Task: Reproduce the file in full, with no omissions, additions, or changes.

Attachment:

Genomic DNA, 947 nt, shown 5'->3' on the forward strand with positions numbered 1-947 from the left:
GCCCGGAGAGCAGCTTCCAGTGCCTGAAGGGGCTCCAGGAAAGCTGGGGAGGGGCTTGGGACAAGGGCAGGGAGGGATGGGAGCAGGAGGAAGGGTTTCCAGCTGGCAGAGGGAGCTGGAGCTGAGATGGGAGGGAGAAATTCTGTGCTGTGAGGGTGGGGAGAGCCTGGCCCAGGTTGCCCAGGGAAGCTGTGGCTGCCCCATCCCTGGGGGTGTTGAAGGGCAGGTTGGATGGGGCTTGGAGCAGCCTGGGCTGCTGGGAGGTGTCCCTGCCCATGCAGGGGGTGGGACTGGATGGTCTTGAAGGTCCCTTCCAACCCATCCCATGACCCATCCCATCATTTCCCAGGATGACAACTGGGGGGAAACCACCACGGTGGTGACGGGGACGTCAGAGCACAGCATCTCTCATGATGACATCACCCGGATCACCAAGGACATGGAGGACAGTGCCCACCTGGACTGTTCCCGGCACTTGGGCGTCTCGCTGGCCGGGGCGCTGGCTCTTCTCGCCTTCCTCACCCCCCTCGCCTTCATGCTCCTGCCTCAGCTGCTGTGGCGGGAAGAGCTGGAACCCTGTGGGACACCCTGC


Genomic DNA, 947 nt, shown 5'->3' on the forward strand with positions numbered 1-947 from the left:
GCCCGGAGAGCAGCTTCCAGTGCCTGAAGGGGCTCCAGGAAAGCTGGGGAGGGGCTTGGGACAAGGGCAGGGAGGGATGGGAGCAGGAGGAAGGGTTTCCAGCTGGCAGAGGGAGCTGGAGCTGAGATGGGAGGGAGAAATTCTGTGCTGTGAGGGTGGGGAGAGCCTGGCCCAGGTTGCCCAGGGAAGCTGTGGCTGCCCCATCCCTGGGGGTGTTGAAGGGCAGGTTGGATGGGGCTTGGAGCAGCCTGGGCTGCTGGGAGGTGTCCCTGCCCATGCAGGGGGTGGGACTGGATGGTCTTGAAGGTCCCTTCCAACCCATCCCATGACCCATCCCATCATTTCCCAGGATGACAACTGGGGGGAAACCACCACGGTGGTGACGGGGACGTCAGAGCACAGCATCTCTCATGATGACATCACCCGGATCACCAAGGACATGGAGGACAGTGCCCACCTGGACTGTTCCCGGCACTTGGGCGTCTCGCTGGCCGGGGCGCTGGCTCTTCTCGCCTTCCTCACCCCCCTCGCCTTCATGCTCCTGCCTCAGCTGCTGTGGCGGGAAGAGCTGGAACCCTGTGGGACACCCTGC